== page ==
Nina Sayers (Natalie Portman - Mr. Magorium's Wonder Emporium) has sacrificed plenty and pushed herself hard with the aid of her pushy mother to become a ballet dancer and now all that hard work and dedication could be about to pay off as Thomas Leroy (Vincent Cassel - Derailed) is looking to cast a new Swan Queen. The trouble is that whilst Nina is perfect for the part of the White Queen she doesn't have the darkness to play the dual part of the Black Queen and finds her self feeling threatened by the arrival of the sexier and more confident Lily (Mila Kunis - Date Night). Having won the part Nina's already fragile state brought on by her need to be the best becomes pushed to the limit as she has strange visions and embraces her dark side.
I have always had concerns about modern movies which get lots of positive reviews as I feel that some have been written by those who dare not speak their mind and just want to echo the views of a major critic. It is why I stayed away from Darren Aronofsky's "Black Swan" because I was aware that this was not your usual sort of movie which would appeal to the masses, it had an artsy side and I had serious doubts over whether it was as good as everyone made it out to be, although trust me there are some who really dislike it. So having finally spared the time to watch "Black Swan" I am torn because as a piece of movie making "Black Swan" is impressive, it has a great look and a certain amount of intrigue but it failed to draw me in for one single minute and found it a hard slog to stay interested in it.
So let me break it down as I see it, "Black Swan" is about Nina who frankly when we meet her at the start is only a nudge away from cracking up and then we watch as the demands of dancing The Swan Queen push her over the edge as she becomes paranoid and unsure of what is real or not. Fair enough as whilst I am most definitely not a fan of ballet the duality of the role of The Swan Queen, aka Odette/Odille, tied in to the duality of a dancer pushing herself to play the part has lots of potential. But as we watch Nina unravel we are suppose to become immersed in her world of her paranoia and the dark side she finds herself embracing making us question what is real and what isn't fails to engage. I can't put my finger exactly on it but at times it almost felt that "Black Swan" ended up more about the look than the story.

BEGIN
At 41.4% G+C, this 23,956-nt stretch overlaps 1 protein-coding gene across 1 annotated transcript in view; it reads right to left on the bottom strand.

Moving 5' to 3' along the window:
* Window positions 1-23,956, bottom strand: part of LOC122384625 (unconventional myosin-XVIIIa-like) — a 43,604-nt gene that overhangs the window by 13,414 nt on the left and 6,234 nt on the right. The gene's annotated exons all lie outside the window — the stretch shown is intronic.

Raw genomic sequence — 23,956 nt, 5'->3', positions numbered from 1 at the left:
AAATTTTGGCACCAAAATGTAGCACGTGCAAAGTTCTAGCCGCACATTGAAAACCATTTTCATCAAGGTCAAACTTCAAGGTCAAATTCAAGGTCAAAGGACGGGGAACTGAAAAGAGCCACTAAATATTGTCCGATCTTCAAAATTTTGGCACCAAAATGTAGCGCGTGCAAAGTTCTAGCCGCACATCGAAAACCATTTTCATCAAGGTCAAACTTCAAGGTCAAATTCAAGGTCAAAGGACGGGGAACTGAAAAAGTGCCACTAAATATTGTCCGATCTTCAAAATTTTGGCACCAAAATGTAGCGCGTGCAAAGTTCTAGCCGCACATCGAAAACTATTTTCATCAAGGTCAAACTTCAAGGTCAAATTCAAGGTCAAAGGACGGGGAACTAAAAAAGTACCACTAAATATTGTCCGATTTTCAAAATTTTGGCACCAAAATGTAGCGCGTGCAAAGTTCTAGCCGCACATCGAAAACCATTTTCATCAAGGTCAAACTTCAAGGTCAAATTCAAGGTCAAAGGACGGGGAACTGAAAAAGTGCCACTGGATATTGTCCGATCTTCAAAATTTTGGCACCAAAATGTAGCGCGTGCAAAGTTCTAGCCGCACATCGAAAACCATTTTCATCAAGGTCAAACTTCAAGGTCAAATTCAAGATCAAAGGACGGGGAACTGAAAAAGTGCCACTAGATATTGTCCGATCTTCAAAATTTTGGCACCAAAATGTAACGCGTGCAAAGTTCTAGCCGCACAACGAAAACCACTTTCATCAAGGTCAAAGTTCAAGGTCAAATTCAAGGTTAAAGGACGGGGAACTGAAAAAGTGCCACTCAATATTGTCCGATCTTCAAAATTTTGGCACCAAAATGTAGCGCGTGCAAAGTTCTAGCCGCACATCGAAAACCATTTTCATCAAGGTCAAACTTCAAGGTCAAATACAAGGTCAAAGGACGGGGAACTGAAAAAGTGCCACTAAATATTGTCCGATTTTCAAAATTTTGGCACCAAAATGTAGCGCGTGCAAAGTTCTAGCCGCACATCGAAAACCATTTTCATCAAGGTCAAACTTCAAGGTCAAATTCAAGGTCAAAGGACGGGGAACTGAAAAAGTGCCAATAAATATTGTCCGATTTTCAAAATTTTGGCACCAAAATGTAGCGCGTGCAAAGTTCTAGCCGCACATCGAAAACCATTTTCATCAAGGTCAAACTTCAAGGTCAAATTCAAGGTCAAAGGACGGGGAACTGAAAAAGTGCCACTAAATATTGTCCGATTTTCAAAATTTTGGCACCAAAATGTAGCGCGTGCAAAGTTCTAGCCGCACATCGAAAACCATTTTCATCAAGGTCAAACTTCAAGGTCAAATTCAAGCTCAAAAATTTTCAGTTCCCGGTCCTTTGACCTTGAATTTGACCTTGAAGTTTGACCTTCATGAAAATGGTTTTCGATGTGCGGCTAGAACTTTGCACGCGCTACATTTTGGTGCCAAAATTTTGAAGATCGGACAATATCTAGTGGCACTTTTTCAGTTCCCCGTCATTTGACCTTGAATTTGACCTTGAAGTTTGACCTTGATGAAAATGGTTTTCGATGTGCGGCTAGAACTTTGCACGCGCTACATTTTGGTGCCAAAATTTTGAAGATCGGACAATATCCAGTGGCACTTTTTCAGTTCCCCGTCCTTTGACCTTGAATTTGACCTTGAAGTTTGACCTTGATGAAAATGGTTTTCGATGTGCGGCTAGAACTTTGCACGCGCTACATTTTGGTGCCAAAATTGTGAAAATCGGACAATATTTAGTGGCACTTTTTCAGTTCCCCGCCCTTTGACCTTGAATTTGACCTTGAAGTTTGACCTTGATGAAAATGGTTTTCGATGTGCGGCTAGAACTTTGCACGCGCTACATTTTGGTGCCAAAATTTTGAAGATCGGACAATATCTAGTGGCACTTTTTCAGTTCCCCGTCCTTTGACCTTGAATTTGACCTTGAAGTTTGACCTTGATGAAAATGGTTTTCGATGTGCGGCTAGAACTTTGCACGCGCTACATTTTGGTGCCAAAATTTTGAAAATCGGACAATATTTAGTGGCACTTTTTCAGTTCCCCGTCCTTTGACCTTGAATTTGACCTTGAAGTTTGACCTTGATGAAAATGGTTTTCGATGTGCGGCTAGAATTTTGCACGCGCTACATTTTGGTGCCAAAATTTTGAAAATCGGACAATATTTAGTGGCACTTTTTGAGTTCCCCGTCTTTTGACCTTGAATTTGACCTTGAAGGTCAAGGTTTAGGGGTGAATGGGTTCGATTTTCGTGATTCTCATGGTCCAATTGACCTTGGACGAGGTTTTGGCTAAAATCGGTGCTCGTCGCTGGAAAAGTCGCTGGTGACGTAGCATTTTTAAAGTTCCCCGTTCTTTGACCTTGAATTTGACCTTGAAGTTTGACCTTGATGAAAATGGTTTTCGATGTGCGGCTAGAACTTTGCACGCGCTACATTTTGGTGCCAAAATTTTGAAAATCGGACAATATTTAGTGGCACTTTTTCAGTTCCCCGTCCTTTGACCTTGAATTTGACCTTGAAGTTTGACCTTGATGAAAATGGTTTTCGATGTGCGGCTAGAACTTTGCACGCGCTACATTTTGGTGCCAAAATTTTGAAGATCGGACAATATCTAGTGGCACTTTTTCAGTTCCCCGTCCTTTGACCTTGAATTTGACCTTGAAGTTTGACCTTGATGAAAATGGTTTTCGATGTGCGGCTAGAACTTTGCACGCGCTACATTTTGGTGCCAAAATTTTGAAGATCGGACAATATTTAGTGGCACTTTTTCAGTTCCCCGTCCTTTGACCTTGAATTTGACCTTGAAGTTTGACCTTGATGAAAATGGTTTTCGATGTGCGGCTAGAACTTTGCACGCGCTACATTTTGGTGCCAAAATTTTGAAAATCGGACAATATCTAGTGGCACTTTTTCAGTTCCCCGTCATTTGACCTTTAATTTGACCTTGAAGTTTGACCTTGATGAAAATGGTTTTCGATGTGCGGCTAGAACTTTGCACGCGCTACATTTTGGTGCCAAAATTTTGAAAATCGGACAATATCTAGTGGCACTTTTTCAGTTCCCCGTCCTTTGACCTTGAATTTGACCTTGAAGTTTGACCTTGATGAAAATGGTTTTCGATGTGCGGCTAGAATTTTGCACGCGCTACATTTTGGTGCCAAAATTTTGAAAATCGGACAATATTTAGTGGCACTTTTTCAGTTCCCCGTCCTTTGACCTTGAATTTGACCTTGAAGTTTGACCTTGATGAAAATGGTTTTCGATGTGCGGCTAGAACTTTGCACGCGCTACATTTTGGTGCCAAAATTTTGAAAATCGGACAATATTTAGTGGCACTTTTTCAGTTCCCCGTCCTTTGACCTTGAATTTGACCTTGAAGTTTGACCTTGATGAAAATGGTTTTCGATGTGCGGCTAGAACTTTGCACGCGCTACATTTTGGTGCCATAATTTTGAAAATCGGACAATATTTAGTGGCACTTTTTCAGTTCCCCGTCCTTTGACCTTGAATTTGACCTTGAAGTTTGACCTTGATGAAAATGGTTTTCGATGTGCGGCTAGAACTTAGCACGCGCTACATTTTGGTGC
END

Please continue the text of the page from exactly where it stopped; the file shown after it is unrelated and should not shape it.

Now as I mentioned I am not a fan of ballet and have little idea of what goes on behind the scenes although imagine those who aim to be the best put themselves through the ringer to get there. But I find myself questioning the validity of the behind the scenes we are presented due to the character of Nina being close to a nervous breakdown right from the start that I can't see how this timid and insecure young woman would be picked to be the lead. Having said that whilst I have issues with the validity of the character in the story Portman's portrayal of a young woman on the edge is good and she subtly turns the dial up on the level of paranoia that Nina is going through. In fact all the performances from Mila Kunis to Vincent Cassel are good even though I found their characters hard to believe.
What this all boils down to is that "Black Swan" failed from the start to enthral me as it has others and found it hard to see what many others have found so brilliant about it. But as a piece of movie making it is artistically impressive I just wish it had been more enthralling.